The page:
‘UNDERWEAR MAKES ME UNCOMFY’

Zodwa Wabantu

Zodwa Wabantu

Bruce Ndlovu, Sunday Life Correspondent
“UNDERWEAR makes me uncomfortable. I don’t feel sexy when I’m wearing panties. It’s a preference. And people should deal with it,” said Zodwa Wabantu.

It was in September 2016 when she uttered those famous words which at once confirmed the suspicions of those that thought only her famously short dresses stood between her and stark nakedness.

Every video, every social media post seemed to have been leading up to that quote. For weeks Zodwa had been the object of intense speculation on social media.

Like fellow Durban counterpart Babes Wodumo who rose to sudden fame off the back of a chart topping smash hit, Zodwa’s rise was also meteoric. In some ways, it was also a lot simpler. Her videos were after all, except for changes in wardrobe, always the same.

In all the clips, she holds a cider in one hand while the other holds down a dress that is always threatening to rise to dangerously revealing levels as she bends her knees and gyrates closer to earth. With the simple shake of a thigh social media was hooked and a star was born.

Over a year later, her legend has spread beyond Eyadini Lounge in Gauteng, South Africa where her moves first caught the eye. Visits to Canada, the United Kingdom and Mozambique have followed the confession that she found underwear uncomfortable. In Bulawayo where she was due to make her maiden appearance on Saturday, Zodwa is as famous as any current South African star.

The last couple of weeks before her visit has seen excitement for all things Zodwa reach fever pitch. In a year in which celebrity visits to Bulawayo, traditionally Mzansi stars’ productive hunting ground, have been few and far between, Zodwa had managed to create a strong buzz.

Is there talent in showing off flesh?

Last Friday at Club Connect, with money on offer for whoever came closest to impersonating her, a Zodwa Wabantu wannabe was found and crowned.

For most revellers on the night the contest was good, clean fun on a night out. For others however, the contest left a bitter aftertaste.

After all was said and done, some were left questioning why Bulawayo, or any other Zimbabwean city, could not produce a Zodwa of its own. Should Bulawayo always settle for lesser versions of what is made and packaged in Durban or Johannesburg?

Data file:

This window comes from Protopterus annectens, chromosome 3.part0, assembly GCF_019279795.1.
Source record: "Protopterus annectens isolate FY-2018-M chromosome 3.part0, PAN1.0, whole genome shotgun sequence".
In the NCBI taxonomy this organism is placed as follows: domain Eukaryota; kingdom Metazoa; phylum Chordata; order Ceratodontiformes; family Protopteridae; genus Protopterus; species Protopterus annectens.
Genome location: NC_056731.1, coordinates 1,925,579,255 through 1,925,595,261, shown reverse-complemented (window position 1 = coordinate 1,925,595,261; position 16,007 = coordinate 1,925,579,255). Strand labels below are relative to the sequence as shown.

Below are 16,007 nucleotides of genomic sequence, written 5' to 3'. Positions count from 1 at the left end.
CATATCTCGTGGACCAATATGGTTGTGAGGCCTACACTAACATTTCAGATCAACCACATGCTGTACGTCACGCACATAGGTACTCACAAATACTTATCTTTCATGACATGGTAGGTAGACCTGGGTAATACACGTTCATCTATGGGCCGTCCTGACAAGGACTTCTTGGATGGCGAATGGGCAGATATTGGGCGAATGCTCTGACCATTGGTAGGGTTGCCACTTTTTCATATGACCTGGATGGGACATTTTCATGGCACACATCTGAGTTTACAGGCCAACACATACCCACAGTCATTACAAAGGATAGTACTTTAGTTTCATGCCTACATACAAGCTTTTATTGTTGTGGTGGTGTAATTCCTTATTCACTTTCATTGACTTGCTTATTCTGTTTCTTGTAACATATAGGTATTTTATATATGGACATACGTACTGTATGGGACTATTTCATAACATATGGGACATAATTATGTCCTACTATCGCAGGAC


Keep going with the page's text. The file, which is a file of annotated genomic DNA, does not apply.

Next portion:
By looking for its own version of Zodwa, is Bulawayo not falling into the age old trap of becoming a cultural subsidiary of South Africa? Can’t Bulawayo elevate its own party loving socialites to such quick and easy fame without accepting hand me down versions of what is already popular south of the Limpopo?

The answer to that perhaps lies in how the average person from Bulawayo views an entertainer like Zodwa. Depending on which side of the fence that you sit on, Zodwa is either fascinating or repulsing.

On one side of the coin are those that do not see the value a socialite like Zodwa brings to the table. She is all thighs and no talent, they would argue, luring a salivating audience’s attention with her body.

For those against the rise of a Zodwa like figure on the Bulawayo social scene, her fame shows the folly of social media which is turning even those with minimal or no talent into overnight stars.

From the Kardashians in Hollywood to Zodwa in Durban, many are becoming famous for being famous. All that’s needed is a high definition camera and in a heartbeat one can become a star. With all eyes on them, society might be shutting its ears to the golden voices or guitar riffs of performers with genuine talent.

In addition, what’s there to distinguish a self-confessed party animal like Zodwa from performers like Bev who push their bodies to the limits in their attempt to shock and awe?

On the other side of the argument will be those who believe comparing Zodwa to the likes of Bev is comparing apples to oranges or more aptly, cider to whiskey bottles.

Rather than degrading herself in any way, Zodwa has turned her party lifestyle into a business. She might have never sang a note or know one end of a guitar from another but she has a magnetic pull that is typical of the world’s most sought after socialites.

One minute she is rubbing shoulders with party animals in the United States and the next she is partying up a storm in Bulawayo. In an age where women are fighting for self determination in everything, many are of the view that those men telling women how to dress or conduct themselves are as sexist as those that have exploited their bodies for the cheap thrills of showbiz.

“I stand out by just being myself. I have no weave or make-up. I depend on no man and I don’t sleep with men for money. Confidence makes a woman attractive,” Zodwa said.

Zodwa’s admirers believe that she does what she does for her own benefit and therefore should not be chastised or judged. When the clock ticks towards the wee hours of the morning, she is clearly the sort of person one would like to be partying with. And she has money from her new trade, getting hired for appearances, just like “fellow artistes” do.

With all that in mind one wonders whether Bulawayo could create its own Zodwa, a socialite who possesses her appeal without being a direct copycat.